I’ve observed this happening at least when dropping a VPN connection, then getting resolved by reconnecting to the VPN.
TODO in what circumstances does this happen exactly?
To expose ports to the internet you need to configure the virtual machine firewall and optionally the dns name.
In Azure portal you can find the settings by clicking the
Click on Inbound security rules under settings, then add the ports you need to expose.
In Azure portal you can find the settings by clicking the
Click Configuration under settings and type a DNS name label at the bottom of the screen (the FQDN of the server becomes
Creating a remote VM on AWS
Removing a VM
docker-machine rm <vm-name>
This will also attempt to remove related resources such as virtual networking infrastructure that was created along with the virtual machine.
By adding the
-f flag the command works also if the creation of the VM failed for some reason but docker-machine still thinks that the machine exists.
To remove the machine entry without removing the VM itself, you need to remove the machine directory manually from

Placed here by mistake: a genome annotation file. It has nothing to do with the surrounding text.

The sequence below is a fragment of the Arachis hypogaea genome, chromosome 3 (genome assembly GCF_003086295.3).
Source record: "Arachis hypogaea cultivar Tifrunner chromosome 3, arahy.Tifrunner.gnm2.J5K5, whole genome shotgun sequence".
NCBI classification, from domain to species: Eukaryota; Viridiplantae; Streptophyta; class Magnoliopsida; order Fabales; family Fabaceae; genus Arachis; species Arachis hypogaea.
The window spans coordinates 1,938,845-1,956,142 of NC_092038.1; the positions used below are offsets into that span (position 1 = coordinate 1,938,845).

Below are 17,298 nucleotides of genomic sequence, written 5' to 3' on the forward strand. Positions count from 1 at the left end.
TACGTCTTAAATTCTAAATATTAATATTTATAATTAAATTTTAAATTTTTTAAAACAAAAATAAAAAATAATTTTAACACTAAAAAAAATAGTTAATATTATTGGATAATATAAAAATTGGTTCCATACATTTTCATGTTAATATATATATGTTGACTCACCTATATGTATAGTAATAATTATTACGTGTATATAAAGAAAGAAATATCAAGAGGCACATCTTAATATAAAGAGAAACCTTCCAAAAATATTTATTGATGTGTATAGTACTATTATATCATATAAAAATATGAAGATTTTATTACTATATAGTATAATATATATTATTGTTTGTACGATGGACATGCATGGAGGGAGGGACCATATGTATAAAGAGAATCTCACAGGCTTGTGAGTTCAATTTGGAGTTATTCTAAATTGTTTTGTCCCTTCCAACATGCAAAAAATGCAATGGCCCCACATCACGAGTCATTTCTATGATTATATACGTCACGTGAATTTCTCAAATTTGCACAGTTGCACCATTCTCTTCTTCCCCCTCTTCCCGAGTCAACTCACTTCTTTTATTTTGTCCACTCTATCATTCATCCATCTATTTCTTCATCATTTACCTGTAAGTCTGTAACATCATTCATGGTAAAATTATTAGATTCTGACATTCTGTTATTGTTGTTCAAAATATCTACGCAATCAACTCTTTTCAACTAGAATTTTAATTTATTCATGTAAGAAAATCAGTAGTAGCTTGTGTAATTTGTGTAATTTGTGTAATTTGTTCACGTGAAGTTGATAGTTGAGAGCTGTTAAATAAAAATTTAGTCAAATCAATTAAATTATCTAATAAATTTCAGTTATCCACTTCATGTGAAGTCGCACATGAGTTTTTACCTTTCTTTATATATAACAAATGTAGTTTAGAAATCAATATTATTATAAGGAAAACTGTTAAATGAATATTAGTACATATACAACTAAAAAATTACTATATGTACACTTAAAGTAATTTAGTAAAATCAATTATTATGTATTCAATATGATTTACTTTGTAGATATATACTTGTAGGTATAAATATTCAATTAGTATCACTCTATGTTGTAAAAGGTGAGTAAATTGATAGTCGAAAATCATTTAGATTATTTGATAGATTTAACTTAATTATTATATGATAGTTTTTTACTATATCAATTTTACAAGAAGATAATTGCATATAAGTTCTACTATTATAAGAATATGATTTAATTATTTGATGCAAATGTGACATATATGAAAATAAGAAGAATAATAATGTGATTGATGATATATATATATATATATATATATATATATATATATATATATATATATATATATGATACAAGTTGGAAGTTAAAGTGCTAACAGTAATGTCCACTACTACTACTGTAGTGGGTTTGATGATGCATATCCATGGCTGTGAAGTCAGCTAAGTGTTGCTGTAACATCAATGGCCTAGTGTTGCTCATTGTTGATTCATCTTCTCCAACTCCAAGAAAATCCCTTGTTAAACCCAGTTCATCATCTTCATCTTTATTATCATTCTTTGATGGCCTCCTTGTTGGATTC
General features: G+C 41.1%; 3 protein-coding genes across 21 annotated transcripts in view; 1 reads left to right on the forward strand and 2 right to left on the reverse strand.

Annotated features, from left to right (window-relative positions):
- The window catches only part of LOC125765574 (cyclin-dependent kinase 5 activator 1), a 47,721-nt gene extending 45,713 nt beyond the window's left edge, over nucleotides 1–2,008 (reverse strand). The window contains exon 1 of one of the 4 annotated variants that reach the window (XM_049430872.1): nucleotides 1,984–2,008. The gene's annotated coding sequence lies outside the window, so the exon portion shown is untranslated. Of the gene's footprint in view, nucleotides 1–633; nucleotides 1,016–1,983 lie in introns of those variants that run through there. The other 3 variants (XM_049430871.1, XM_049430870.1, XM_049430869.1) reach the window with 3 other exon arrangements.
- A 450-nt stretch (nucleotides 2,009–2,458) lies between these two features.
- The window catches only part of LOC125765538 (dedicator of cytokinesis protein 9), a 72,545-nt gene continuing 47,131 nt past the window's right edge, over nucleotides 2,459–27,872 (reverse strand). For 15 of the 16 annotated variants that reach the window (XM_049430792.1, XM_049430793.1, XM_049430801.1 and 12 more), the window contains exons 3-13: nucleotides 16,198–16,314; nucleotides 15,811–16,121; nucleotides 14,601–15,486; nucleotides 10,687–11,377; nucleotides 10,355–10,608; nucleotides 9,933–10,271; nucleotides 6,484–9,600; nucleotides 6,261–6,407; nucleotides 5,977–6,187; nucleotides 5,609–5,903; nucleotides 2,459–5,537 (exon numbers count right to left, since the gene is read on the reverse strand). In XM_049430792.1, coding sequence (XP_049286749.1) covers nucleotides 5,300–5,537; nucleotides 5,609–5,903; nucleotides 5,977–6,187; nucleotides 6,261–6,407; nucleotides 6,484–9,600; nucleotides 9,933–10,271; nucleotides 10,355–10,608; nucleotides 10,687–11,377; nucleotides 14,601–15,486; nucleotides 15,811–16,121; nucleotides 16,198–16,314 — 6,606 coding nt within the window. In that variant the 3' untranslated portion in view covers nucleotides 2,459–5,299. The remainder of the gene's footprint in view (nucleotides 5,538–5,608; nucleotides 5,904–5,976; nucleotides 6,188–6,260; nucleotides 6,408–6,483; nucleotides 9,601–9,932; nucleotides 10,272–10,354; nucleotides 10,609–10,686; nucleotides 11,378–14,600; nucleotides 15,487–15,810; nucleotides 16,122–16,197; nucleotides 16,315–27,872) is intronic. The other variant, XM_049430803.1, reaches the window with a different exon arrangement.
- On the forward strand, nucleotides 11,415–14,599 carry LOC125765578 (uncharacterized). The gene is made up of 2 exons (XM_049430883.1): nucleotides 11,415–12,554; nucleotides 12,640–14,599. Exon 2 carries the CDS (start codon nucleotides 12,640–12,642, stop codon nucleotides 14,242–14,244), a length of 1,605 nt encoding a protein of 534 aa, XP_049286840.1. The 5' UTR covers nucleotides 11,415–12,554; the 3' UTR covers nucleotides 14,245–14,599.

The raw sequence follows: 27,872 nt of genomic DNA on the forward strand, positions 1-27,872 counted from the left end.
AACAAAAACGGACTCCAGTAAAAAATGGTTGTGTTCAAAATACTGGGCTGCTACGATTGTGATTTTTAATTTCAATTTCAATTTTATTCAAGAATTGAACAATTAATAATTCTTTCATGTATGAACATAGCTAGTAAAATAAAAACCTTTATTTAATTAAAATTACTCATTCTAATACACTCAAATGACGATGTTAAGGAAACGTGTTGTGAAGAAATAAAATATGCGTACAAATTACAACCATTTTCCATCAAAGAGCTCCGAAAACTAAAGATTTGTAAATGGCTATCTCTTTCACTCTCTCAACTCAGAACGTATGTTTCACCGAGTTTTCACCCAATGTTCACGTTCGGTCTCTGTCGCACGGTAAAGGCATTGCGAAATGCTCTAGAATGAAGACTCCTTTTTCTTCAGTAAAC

Importing an Existing Machine
Currently there is no easy way to export/import docker-machine configurations in the docker-machine tooling itself.
However, this can be accomplished manually by copying files from the
~/.docker/machine/ directory or by using 3rd party scripts.
Copy the entire machine directory e.g.
~/.docker/machine/machines/<machine-name> to the machines directory on another computer. Change paths in the config.json file to reflect the new computer if necessary.
Additionally, change the AuthOptions section in config.json to point to keys under the
<machine-name> directory instead of the
certs directory. For example on windows:
You could also use the create command with the generic driver to configure an existing host, but the host certificates will get regenerated thereby invalidating access from the original computer. In addition, the docker engine will be restarted and any running containers will be stopped. TODO and restarted if configured with the
TODO Apparently there used to be a “none” driver available that could be used for this purpose but it seems to have been removed. However, using the none driver still involved manually copying certs around.
TODO follow these:
Interacting With the Docker Host
docker-machine ls to view a list of machines managed by the current host.
To find out the ip address of the VM, use
docker-machine ip <vm-name>.